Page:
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4 "fluid overload"
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Original Articles
CPR/Resuscitation
Percent fluid overload for prediction of fluid de-escalation in critically ill patients in Saudi Arabia: a prospective observational study
Reham A. Alharbi, Namareq F. Aldardeer, Emily L. G. Heaphy, Ahmad H. Alabbasi, Amjad M. Albuqami, Hassan Hawa
Acute Crit Care. 2023;38(2):209-216.   Published online May 16, 2023
DOI: https://doi.org/10.4266/acc.2022.01550
  • 2,164 View
  • 119 Download
AbstractAbstract PDFSupplementary Material
Background
Percent fluid overload greater than 5% is associated with increased mortality. The appropriate time for fluid deresuscitation depends on the patient's radiological and clinical findings. This study aimed to assess the applicability of percent fluid overload calculations for evaluating the need for fluid deresuscitation in critically ill patients. Methods: This was a single-center, prospective, observational study of critically ill adult patients requiring intravenous fluid administration. The study's primary outcome was median percent fluid accumulation on the day of fluid deresuscitation or intensive care unit (ICU) discharge, whichever came first. Results: A total of 388 patients was screened between August 1, 2021, and April 30, 2022. Of these, 100 with a mean age of 59.8±16.2 years were included for analysis. The mean Acute Physiology and Chronic Health Evaluation (APACHE) II score was 15.4±8.0. Sixty-one patients (61.0%) required fluid deresuscitation during their ICU stay, while 39 (39.0%) did not. Median percent fluid accumulation on the day of deresuscitation or ICU discharge was 4.5% (interquartile range [IQR], 1.7%–9.1%) and 5.2% (IQR, 2.9%–7.7%) in patients requiring deresuscitation and those who did not, respectively. Hospital mortality occurred in 25 (40.9%) of patients with deresuscitation and six (15.3%) patients who did not require it (P=0.007). Conclusions: The percent fluid accumulation on the day of fluid deresuscitation or ICU discharge was not statistically different between patients who required fluid deresuscitation and those who did not. A larger sample size is needed to confirm these findings.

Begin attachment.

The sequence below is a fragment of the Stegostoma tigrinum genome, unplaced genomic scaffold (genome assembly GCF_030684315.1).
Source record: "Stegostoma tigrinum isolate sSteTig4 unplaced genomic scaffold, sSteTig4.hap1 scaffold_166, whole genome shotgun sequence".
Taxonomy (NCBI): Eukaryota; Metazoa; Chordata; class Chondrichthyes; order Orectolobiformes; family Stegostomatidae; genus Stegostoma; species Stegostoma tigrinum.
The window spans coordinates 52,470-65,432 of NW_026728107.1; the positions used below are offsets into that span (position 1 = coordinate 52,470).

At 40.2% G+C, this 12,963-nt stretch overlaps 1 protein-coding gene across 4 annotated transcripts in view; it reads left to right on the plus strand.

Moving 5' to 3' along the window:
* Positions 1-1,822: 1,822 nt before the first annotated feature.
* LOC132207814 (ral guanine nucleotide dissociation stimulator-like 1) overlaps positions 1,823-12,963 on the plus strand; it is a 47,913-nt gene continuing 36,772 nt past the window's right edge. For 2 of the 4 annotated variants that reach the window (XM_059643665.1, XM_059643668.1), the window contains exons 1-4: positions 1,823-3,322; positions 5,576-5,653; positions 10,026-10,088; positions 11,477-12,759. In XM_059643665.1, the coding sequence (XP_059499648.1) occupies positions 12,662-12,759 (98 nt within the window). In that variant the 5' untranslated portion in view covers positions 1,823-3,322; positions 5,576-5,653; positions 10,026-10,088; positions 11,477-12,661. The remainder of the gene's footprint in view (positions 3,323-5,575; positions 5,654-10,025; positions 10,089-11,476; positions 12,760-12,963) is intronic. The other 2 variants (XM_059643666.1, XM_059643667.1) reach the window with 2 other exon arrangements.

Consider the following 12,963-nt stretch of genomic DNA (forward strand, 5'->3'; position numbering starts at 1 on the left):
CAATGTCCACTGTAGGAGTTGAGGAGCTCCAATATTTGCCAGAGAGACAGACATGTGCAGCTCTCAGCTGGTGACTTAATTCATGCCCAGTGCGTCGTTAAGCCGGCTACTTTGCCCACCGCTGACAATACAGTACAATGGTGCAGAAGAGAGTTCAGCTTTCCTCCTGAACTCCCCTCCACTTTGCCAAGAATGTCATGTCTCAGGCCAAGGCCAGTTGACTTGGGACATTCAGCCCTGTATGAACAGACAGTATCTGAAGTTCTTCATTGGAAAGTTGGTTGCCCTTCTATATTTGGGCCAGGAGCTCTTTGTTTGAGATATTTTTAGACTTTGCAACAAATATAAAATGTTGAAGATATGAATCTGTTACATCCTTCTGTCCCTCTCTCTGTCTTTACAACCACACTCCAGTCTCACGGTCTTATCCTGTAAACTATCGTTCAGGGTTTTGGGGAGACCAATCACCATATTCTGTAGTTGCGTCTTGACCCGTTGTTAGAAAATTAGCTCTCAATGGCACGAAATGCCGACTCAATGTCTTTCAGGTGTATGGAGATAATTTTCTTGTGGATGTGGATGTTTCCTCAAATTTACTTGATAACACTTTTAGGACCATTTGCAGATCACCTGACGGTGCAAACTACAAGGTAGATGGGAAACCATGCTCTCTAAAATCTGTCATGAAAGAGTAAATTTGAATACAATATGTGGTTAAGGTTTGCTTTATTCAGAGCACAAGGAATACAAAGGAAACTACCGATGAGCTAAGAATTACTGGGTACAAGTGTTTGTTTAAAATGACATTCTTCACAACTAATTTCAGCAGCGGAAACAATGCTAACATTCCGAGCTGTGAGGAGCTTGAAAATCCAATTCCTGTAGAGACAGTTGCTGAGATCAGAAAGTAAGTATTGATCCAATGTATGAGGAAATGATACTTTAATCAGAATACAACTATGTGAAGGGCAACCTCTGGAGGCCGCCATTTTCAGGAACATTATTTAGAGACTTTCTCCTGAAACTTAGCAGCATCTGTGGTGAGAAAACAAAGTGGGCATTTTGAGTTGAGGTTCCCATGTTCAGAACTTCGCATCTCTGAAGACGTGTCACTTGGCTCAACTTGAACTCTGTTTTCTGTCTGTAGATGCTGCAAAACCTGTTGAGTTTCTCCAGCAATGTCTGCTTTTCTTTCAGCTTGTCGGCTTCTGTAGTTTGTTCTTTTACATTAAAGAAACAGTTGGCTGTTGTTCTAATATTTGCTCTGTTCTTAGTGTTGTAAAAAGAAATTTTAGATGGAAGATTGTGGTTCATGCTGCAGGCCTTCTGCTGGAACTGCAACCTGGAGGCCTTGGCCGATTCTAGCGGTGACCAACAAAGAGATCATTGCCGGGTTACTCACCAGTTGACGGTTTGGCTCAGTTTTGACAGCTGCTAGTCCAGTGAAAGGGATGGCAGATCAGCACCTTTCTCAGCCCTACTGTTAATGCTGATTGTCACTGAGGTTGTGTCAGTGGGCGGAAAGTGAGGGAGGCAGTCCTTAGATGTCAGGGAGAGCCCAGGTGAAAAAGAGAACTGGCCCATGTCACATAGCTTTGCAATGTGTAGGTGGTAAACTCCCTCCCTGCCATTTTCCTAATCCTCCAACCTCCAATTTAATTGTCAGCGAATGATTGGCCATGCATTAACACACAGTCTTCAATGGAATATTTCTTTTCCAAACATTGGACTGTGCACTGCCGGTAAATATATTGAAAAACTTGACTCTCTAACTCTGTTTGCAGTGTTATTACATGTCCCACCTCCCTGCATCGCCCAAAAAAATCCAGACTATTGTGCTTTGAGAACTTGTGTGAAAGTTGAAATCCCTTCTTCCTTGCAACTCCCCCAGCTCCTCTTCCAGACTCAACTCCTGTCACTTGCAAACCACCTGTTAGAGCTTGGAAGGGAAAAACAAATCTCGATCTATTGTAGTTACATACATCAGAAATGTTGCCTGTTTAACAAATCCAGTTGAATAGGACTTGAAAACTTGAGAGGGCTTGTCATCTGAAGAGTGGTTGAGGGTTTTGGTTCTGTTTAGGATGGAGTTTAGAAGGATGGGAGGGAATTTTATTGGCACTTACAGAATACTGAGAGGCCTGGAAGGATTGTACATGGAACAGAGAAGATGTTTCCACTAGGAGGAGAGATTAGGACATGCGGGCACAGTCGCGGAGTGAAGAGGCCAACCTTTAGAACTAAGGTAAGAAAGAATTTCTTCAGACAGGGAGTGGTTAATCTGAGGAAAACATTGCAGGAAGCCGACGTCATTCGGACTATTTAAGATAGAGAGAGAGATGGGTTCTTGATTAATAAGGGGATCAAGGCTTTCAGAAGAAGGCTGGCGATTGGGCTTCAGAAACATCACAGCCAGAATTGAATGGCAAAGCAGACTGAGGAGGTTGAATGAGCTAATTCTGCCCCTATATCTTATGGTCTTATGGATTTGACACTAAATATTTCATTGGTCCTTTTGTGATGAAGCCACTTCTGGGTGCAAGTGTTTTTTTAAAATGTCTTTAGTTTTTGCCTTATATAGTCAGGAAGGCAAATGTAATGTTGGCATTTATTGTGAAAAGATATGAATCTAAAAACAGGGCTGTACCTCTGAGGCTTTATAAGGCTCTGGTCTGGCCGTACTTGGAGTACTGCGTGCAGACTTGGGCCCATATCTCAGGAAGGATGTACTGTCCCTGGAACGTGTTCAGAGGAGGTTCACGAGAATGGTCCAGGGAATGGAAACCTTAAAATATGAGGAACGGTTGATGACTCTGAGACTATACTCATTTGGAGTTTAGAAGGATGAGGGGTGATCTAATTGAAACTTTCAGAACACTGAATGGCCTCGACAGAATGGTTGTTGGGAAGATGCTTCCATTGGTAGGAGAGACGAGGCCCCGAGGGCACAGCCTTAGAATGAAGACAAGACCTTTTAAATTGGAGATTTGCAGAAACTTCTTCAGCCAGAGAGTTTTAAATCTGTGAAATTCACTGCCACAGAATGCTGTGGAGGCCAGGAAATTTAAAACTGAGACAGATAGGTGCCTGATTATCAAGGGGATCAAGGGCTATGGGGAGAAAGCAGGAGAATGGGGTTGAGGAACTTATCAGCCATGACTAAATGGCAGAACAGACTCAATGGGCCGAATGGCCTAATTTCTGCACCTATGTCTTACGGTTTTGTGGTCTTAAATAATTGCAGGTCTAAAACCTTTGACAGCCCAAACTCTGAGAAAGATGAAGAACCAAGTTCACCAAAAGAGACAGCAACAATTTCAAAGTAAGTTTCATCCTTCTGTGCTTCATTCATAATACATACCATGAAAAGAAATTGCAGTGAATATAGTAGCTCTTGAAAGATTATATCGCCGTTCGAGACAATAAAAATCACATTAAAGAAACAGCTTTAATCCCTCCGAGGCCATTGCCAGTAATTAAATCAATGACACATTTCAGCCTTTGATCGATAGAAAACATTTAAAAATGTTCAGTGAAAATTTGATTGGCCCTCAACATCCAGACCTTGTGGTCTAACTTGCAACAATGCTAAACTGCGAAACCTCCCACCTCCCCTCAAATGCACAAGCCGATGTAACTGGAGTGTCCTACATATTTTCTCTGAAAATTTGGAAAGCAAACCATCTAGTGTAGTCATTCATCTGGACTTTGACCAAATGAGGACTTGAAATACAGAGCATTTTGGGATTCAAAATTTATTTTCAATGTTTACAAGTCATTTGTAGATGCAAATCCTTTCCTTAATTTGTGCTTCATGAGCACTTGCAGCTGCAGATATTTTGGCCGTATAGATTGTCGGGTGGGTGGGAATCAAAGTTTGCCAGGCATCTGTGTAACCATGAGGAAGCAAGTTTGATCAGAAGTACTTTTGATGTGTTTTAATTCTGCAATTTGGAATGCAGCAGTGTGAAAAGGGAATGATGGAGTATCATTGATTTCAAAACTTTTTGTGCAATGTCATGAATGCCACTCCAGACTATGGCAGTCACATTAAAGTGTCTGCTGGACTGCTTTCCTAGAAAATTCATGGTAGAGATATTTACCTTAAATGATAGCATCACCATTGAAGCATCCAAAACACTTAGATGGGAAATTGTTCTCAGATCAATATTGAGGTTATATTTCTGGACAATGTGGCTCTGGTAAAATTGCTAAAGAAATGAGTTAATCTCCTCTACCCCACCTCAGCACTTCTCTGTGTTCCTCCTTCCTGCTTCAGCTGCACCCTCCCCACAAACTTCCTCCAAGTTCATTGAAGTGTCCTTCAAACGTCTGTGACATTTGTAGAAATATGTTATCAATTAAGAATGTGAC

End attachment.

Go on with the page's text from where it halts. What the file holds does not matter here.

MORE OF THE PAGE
Surgery
Association between postoperative fluid balance and mortality and morbidity in critically ill patients with complicated intra-abdominal infections: a retrospective study
Joohyun Sim, Jae Young Kwak, Yun Tae Jung
Acute Crit Care. 2020;35(3):189-196.   Published online August 19, 2020
DOI: https://doi.org/10.4266/acc.2020.00031
  • 5,499 View
  • 149 Download
  • 5 Web of Science
  • 6 Crossref
AbstractAbstract PDFSupplementary Material
Background
Postoperative fluid overload may increase the risk of developing pulmonary complications and other adverse outcomes. We evaluated the impact of excessive fluid administration on postoperative outcomes in critically ill patients.